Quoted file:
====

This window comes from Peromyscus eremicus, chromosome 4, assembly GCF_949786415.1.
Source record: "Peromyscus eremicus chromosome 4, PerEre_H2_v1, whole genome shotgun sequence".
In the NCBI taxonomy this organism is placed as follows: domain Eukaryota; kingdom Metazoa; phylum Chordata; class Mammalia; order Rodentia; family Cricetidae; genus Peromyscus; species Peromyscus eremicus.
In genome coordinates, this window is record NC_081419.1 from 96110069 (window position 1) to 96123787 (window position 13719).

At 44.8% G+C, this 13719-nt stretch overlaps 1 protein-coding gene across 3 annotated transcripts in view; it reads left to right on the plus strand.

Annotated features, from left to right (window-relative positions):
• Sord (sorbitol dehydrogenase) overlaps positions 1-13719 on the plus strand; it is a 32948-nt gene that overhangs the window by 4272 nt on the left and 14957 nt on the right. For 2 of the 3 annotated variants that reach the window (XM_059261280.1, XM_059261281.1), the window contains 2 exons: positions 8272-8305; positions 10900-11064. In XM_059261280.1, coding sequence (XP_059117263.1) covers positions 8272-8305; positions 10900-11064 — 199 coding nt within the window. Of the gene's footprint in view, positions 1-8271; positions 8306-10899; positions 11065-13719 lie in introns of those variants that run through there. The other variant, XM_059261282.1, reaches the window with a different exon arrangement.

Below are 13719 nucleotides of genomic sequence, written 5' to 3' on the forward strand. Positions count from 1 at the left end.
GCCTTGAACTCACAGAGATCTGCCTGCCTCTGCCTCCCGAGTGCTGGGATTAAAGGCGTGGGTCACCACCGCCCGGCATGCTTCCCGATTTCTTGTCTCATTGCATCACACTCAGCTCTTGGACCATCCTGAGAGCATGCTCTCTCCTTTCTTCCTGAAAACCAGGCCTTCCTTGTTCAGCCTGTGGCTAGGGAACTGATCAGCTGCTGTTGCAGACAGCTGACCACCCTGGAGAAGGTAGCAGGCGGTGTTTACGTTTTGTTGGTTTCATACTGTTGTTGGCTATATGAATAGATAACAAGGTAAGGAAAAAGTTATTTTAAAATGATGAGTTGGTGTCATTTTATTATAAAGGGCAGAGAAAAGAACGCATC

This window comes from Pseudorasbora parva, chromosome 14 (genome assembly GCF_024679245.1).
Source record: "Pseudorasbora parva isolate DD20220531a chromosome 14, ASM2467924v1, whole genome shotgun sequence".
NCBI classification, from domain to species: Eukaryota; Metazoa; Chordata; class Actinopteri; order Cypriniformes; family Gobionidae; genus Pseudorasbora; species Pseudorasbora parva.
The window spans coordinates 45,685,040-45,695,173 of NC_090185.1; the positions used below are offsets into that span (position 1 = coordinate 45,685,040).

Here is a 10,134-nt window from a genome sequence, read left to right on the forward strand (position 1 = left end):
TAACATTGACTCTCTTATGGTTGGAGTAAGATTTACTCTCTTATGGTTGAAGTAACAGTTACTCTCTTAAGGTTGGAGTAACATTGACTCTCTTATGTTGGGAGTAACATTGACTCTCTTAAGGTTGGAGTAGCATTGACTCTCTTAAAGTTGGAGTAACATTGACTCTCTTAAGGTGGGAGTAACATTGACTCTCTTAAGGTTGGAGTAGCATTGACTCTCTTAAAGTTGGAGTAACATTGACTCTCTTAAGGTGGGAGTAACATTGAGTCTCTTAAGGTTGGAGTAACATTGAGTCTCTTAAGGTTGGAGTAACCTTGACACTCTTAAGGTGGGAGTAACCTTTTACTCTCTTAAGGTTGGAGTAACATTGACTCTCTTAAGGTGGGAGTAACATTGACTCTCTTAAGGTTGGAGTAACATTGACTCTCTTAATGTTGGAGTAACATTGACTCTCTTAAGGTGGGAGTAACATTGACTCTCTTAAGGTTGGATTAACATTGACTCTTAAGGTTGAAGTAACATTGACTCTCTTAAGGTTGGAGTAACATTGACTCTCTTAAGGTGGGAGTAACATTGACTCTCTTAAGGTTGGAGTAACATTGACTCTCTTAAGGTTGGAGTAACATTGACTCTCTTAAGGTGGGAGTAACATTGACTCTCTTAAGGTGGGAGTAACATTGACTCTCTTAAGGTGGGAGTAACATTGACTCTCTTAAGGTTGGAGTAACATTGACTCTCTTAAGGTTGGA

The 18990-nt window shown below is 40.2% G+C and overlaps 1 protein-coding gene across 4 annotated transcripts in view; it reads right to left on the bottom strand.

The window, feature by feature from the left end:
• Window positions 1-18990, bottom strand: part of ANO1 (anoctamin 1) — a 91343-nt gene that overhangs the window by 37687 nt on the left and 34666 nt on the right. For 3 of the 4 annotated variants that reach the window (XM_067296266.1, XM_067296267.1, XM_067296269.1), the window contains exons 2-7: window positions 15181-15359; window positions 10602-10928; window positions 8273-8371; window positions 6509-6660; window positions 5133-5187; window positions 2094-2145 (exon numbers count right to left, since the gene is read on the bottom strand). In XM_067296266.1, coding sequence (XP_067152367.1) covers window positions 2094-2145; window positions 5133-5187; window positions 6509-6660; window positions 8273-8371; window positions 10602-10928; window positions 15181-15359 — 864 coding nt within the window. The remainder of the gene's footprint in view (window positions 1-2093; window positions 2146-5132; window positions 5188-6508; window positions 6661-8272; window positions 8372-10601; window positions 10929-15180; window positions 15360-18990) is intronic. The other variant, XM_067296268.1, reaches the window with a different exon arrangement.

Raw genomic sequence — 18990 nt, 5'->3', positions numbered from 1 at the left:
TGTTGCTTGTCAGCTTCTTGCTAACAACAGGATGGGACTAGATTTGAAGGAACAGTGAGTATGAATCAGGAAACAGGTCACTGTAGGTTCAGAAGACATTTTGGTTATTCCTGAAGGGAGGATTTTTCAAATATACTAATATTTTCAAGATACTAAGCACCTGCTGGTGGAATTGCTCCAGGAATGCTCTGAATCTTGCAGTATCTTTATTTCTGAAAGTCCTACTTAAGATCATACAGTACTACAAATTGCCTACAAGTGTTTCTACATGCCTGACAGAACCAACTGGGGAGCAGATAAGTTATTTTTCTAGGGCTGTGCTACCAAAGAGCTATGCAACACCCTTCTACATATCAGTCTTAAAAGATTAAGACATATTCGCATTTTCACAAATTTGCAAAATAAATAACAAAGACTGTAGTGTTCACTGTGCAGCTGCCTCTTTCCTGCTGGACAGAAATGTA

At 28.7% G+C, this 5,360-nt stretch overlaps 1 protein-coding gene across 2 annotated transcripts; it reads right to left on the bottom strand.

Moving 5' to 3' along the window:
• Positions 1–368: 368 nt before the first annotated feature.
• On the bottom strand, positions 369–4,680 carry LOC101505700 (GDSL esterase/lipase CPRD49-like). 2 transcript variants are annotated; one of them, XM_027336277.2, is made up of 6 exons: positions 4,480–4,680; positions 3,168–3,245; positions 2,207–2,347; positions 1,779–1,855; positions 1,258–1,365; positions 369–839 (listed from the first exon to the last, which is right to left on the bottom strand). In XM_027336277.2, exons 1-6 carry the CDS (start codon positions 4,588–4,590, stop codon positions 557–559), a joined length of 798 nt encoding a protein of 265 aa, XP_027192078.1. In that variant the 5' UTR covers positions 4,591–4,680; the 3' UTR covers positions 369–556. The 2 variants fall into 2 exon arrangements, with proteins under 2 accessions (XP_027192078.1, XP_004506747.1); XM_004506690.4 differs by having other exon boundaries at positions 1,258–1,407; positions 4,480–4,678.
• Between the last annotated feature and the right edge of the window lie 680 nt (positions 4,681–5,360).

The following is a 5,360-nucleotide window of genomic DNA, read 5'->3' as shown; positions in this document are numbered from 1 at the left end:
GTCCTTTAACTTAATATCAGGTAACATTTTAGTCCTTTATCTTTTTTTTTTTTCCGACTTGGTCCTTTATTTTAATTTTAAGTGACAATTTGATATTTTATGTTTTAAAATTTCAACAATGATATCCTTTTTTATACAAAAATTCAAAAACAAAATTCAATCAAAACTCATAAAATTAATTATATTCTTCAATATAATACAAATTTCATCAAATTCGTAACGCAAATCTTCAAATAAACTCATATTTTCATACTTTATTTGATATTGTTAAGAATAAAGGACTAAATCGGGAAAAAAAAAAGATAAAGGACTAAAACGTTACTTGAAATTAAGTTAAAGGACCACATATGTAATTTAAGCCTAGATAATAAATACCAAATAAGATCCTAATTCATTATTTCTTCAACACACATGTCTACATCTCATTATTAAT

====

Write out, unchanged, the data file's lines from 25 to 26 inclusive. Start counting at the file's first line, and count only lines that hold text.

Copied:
• Between the last annotated feature and the right edge of the window lie 680 nt (positions 4,681–5,360).

The following is a 5,360-nucleotide window of genomic DNA, read 5'->3' as shown; positions in this document are numbered from 1 at the left end: